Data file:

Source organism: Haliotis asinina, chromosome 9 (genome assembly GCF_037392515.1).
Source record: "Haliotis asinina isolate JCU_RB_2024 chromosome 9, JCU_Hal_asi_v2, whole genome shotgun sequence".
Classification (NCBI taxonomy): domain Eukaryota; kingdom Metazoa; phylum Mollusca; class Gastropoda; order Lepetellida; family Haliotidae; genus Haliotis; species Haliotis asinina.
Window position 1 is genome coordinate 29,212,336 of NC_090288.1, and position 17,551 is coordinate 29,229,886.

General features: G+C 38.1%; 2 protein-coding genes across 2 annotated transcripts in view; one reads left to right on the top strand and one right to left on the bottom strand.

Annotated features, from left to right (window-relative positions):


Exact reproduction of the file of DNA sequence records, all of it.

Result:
Source organism: Haliotis asinina, chromosome 9 (genome assembly GCF_037392515.1).
Source record: "Haliotis asinina isolate JCU_RB_2024 chromosome 9, JCU_Hal_asi_v2, whole genome shotgun sequence".
Classification (NCBI taxonomy): domain Eukaryota; kingdom Metazoa; phylum Mollusca; class Gastropoda; order Lepetellida; family Haliotidae; genus Haliotis; species Haliotis asinina.
Window position 1 is genome coordinate 29,212,336 of NC_090288.1, and position 17,551 is coordinate 29,229,886.

General features: G+C 38.1%; 2 protein-coding genes across 2 annotated transcripts in view; one reads left to right on the top strand and one right to left on the bottom strand.

Annotated features, from left to right (window-relative positions):